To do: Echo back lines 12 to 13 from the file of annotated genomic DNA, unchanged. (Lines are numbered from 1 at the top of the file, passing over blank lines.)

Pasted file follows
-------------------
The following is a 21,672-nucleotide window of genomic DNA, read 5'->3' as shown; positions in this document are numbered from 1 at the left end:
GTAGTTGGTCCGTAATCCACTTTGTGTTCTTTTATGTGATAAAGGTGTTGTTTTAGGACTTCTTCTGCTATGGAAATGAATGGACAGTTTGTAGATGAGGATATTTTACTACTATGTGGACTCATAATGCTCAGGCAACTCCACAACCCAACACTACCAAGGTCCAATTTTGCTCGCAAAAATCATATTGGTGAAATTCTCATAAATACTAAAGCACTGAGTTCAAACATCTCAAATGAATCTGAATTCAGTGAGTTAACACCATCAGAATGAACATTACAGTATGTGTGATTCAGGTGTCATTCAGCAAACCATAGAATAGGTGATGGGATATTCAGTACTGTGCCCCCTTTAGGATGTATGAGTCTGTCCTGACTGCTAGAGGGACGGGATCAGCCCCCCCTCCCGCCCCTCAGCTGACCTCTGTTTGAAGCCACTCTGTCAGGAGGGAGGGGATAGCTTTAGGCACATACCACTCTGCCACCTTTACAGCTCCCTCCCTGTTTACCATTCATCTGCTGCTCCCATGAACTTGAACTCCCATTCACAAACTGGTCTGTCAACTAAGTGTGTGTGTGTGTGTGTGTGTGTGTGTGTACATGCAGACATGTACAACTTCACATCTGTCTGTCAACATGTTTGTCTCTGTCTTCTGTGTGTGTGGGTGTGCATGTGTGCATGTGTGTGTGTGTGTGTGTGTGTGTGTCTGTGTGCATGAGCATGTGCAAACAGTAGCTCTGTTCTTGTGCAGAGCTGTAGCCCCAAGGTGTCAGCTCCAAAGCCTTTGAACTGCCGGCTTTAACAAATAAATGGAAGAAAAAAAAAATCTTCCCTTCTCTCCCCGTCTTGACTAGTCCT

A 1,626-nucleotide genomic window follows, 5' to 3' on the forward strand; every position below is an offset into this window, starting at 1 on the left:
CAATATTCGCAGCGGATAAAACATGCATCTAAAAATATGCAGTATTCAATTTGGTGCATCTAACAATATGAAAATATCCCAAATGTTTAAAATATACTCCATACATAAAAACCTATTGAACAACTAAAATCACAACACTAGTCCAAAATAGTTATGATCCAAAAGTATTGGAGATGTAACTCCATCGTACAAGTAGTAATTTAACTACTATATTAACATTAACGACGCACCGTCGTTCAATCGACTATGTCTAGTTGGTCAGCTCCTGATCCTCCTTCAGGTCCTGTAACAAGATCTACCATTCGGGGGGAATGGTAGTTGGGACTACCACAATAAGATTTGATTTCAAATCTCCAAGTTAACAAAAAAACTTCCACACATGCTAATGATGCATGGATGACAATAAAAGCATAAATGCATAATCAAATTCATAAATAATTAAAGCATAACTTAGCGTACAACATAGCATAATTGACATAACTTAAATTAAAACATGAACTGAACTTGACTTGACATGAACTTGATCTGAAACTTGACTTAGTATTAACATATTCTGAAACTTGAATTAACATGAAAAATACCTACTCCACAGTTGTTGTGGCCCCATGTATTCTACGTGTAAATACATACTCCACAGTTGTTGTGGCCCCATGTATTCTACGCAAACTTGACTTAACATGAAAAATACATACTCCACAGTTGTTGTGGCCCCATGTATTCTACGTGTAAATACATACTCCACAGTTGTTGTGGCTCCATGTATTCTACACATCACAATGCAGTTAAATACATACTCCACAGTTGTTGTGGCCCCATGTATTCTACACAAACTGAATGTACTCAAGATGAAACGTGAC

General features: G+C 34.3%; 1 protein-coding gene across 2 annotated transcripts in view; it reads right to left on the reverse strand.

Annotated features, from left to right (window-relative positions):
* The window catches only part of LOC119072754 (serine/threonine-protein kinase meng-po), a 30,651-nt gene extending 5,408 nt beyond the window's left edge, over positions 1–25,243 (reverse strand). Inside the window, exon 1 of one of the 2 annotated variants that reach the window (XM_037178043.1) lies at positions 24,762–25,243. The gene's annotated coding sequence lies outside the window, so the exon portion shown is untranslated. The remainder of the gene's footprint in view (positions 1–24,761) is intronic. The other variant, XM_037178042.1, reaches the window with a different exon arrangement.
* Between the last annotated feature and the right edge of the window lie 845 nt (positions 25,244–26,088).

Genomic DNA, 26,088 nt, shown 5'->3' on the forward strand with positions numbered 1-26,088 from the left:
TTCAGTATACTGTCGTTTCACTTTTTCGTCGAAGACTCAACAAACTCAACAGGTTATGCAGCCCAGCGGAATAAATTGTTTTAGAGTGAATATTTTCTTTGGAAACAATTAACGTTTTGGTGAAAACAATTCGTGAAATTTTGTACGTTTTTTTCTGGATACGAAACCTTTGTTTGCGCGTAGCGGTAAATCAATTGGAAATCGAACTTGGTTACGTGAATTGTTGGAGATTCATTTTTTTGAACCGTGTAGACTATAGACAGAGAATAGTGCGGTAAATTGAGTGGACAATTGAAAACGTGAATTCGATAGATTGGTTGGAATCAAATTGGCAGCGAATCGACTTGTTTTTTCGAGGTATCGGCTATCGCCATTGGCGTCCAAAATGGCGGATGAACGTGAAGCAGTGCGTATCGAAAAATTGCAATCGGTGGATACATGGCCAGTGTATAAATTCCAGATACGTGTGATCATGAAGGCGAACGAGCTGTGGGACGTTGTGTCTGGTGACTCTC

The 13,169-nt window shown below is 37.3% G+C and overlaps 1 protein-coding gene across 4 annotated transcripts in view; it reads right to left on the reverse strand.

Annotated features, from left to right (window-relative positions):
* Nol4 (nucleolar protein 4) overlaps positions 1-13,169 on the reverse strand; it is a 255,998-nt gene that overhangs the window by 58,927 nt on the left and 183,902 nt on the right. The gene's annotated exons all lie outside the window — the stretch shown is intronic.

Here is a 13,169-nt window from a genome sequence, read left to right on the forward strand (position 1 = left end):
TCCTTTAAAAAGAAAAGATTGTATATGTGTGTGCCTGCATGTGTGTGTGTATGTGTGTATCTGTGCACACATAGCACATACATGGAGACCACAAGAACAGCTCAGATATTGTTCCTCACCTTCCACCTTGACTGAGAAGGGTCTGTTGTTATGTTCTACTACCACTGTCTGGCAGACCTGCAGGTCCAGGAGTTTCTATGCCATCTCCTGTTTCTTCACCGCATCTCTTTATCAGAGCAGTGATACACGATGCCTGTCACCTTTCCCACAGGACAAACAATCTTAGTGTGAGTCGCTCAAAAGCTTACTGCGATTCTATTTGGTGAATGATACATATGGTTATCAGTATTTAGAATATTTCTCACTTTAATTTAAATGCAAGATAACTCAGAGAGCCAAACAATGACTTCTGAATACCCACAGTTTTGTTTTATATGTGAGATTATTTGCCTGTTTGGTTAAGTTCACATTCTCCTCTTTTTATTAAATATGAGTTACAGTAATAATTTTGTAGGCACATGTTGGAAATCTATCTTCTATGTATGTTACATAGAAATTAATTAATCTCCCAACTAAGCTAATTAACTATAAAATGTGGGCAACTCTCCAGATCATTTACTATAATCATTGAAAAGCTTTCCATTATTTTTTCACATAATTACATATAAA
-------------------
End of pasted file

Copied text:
Annotated features, from left to right (window-relative positions):
* Nol4 (nucleolar protein 4) overlaps positions 1-13,169 on the reverse strand; it is a 255,998-nt gene that overhangs the window by 58,927 nt on the left and 183,902 nt on the right. The gene's annotated exons all lie outside the window — the stretch shown is intronic.